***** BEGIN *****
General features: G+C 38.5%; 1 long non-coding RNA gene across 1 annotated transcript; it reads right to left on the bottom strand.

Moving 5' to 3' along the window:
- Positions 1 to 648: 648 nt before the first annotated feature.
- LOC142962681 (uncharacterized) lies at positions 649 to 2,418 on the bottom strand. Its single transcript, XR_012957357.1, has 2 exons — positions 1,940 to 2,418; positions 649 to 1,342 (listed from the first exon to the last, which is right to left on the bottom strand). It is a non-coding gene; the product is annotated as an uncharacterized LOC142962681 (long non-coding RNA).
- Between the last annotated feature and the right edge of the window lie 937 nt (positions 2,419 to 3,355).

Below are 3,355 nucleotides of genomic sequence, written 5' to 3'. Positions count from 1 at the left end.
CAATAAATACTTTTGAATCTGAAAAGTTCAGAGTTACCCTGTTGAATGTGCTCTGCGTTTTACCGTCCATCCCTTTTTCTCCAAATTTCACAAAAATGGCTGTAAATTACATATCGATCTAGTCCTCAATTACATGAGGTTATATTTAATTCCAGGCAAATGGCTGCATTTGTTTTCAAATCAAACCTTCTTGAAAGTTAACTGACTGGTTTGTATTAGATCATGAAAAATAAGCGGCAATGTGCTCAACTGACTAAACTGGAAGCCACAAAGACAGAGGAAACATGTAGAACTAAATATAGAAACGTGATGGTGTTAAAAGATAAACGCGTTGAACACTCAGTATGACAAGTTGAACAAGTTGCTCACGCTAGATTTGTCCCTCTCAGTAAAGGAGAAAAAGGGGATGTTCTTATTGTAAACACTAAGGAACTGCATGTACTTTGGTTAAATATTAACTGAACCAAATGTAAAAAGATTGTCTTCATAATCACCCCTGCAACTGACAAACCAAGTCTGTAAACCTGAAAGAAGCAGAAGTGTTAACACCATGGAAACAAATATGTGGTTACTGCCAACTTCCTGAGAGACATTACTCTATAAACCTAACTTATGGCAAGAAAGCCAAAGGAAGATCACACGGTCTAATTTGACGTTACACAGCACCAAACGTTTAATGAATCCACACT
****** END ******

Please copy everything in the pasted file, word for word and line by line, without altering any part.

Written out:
General features: G+C 38.5%; 1 long non-coding RNA gene across 1 annotated transcript; it reads right to left on the bottom strand.

Moving 5' to 3' along the window:
- Positions 1 to 648: 648 nt before the first annotated feature.
- LOC142962681 (uncharacterized) lies at positions 649 to 2,418 on the bottom strand. Its single transcript, XR_012957357.1, has 2 exons — positions 1,940 to 2,418; positions 649 to 1,342 (listed from the first exon to the last, which is right to left on the bottom strand). It is a non-coding gene; the product is annotated as an uncharacterized LOC142962681 (long non-coding RNA).
- Between the last annotated feature and the right edge of the window lie 937 nt (positions 2,419 to 3,355).

Below are 3,355 nucleotides of genomic sequence, written 5' to 3'. Positions count from 1 at the left end.
CAATAAATACTTTTGAATCTGAAAAGTTCAGAGTTACCCTGTTGAATGTGCTCTGCGTTTTACCGTCCATCCCTTTTTCTCCAAATTTCACAAAAATGGCTGTAAATTACATATCGATCTAGTCCTCAATTACATGAGGTTATATTTAATTCCAGGCAAATGGCTGCATTTGTTTTCAAATCAAACCTTCTTGAAAGTTAACTGACTGGTTTGTATTAGATCATGAAAAATAAGCGGCAATGTGCTCAACTGACTAAACTGGAAGCCACAAAGACAGAGGAAACATGTAGAACTAAATATAGAAACGTGATGGTGTTAAAAGATAAACGCGTTGAACACTCAGTATGACAAGTTGAACAAGTTGCTCACGCTAGATTTGTCCCTCTCAGTAAAGGAGAAAAAGGGGATGTTCTTATTGTAAACACTAAGGAACTGCATGTACTTTGGTTAAATATTAACTGAACCAAATGTAAAAAGATTGTCTTCATAATCACCCCTGCAACTGACAAACCAAGTCTGTAAACCTGAAAGAAGCAGAAGTGTTAACACCATGGAAACAAATATGTGGTTACTGCCAACTTCCTGAGAGACATTACTCTATAAACCTAACTTATGGCAAGAAAGCCAAAGGAAGATCACACGGTCTAATTTGACGTTACACAGCACCAAACGTTTAATGAATCCACACT